On June 29, the U.S. Supreme Court unanimously clarified the legal test used by courts to determine whether an employer has complied with its obligation under Title VII to respond to an employee’s request for a workplace accommodation based on religious beliefs. The court declined to overturn its prior decision on this issue, but it said that federal courts had misinterpreted that case and its explanation of the standard used to determine whether the request presents an undue hardship to the employer.
Groff v. DeJoy involved a request by a U.S. Postal Service employee not to work on Sundays based on his religious beliefs. The appellate court based its review on an often-quoted portion of the Supreme Court’s 1977 TWA v. Hardison decision to conclude that employers do not have to provide religious accommodations under Title VII if they present “more than a de minimus cost” to the employer. De minimus means very small or trifling, and for almost 50 years, federal courts have used that language to affirm employers’ rejections of a wide range of accommodation requests.
When the Supreme Court accepted review of Groff, this was widely seen as an opportunity to revisit and potentially overrule Hardison. Advocates for employees’ religious practices noted the distinction between the de minimus standard set forth in Hardison and the much higher burden employers must show to deny an accommodation request under the subsequently adopted Americans with Disabilities Act.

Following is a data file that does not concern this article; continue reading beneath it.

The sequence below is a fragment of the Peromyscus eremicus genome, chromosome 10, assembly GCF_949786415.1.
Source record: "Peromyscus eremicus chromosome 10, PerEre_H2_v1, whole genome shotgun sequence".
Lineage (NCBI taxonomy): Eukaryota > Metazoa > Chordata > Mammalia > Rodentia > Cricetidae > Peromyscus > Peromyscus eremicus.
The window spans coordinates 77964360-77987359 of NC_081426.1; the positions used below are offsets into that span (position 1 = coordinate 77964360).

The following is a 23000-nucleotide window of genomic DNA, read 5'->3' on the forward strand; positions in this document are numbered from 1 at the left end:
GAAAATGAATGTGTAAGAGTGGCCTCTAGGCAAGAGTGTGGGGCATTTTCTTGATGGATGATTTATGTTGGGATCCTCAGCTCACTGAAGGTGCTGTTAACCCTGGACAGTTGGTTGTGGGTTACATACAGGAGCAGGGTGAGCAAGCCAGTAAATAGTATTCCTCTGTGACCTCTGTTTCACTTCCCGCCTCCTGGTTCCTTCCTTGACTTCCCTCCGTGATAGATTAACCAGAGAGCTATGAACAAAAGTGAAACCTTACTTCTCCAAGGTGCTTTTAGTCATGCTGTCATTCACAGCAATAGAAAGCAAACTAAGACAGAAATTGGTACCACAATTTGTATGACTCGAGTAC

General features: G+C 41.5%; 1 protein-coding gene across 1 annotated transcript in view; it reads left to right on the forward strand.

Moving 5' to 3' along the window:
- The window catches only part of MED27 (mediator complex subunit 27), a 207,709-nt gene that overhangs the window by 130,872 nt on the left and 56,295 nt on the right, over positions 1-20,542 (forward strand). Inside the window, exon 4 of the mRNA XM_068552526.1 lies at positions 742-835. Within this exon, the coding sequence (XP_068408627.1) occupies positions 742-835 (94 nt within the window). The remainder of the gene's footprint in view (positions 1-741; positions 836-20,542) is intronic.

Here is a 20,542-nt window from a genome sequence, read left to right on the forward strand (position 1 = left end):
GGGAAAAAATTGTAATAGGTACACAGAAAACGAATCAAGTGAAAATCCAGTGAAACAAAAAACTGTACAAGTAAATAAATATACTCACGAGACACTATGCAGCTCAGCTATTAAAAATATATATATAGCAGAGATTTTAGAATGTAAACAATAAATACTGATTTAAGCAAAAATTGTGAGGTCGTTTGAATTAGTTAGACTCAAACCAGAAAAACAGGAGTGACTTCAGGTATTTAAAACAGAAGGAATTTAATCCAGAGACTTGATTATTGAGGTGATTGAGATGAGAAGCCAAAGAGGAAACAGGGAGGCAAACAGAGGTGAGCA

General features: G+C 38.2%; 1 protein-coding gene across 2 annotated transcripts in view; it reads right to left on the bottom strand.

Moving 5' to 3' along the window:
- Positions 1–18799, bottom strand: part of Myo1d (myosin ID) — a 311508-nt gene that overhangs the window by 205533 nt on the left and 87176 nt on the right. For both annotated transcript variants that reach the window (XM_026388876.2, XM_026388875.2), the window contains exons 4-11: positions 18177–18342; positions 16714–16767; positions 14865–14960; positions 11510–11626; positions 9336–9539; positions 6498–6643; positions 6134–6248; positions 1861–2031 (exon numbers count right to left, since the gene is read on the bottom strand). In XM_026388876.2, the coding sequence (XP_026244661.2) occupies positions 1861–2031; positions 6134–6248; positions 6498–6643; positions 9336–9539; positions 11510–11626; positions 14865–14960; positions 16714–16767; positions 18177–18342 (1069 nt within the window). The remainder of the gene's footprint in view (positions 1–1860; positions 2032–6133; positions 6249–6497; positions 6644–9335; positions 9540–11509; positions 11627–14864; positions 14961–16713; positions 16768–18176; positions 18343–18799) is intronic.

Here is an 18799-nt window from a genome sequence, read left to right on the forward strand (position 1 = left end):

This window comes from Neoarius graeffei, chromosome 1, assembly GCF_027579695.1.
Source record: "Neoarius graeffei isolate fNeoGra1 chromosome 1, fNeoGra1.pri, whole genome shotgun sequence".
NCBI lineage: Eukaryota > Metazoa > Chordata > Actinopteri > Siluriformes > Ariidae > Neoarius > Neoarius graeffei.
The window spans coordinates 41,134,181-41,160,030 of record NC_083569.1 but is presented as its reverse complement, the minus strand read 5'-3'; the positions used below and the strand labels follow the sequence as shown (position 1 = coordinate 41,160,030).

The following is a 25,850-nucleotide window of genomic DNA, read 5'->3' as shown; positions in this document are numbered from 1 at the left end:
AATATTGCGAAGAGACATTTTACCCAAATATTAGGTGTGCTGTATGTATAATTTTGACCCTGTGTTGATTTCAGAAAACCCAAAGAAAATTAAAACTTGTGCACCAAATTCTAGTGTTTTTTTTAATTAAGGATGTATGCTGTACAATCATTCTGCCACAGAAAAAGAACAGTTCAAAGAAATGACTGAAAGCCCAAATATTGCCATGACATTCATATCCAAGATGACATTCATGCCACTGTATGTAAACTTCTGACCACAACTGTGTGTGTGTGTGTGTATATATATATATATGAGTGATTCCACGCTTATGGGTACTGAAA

While the Supreme Court declined to reverse Hardison, it said that federal courts had misread its meaning. The de minimus language only related to consideration of the accommodation request in the context of the seniority system in place at TWA. The actual standard articulated by Hardison and endorsed by the court in Groff depends on whether “the burden of granting an accommodation would result in substantial increased costs in relation to the conduct of its particular business.”
This decision means that when faced with a religious accommodation request, employers are expected to conduct an individual analysis of the economic impact of the request on the business. The question of whether that impact is substantial depends on the nature of the request and the size and resources of the employer. The Supreme Court declined to adopt the ADA accommodation standard or to declare ADA rules or case law as applicable to religious accommodation decisions. The court also said that the burden placed on co-workers from an accommodation is not reason alone to reject that request. Again, the employer must demonstrate actual financial losses as the reason for declining the request.
Employers will now have to revisit the process and criteria used for responding to religious accommodation requests. Much like ADA accommodations, the employer needs to carefully consider and document the actual costs involved in granting the accommodation. This review should include real and not speculative costs for measures such as hiring temporary workers, paying overtime to other employees, lost production due to employee absences, etc. For accommodation requests that do not appear to have direct costs associated such as religious dress, Groff makes denying those requests very difficult.
This decision applies to pending litigation and EEOC charges. It may also result in a “race to HR” by employees seeking accommodations as an excuse from Sunday work. While the first several such requests may not present an undue hardship, the costs associated with multiple accommodations could quickly result in rejection of subsequent requests. The Supreme Court and EEOC may be called upon to determine how employers decide among multiple employee accommodation requests that cumulatively result in substantial costs.
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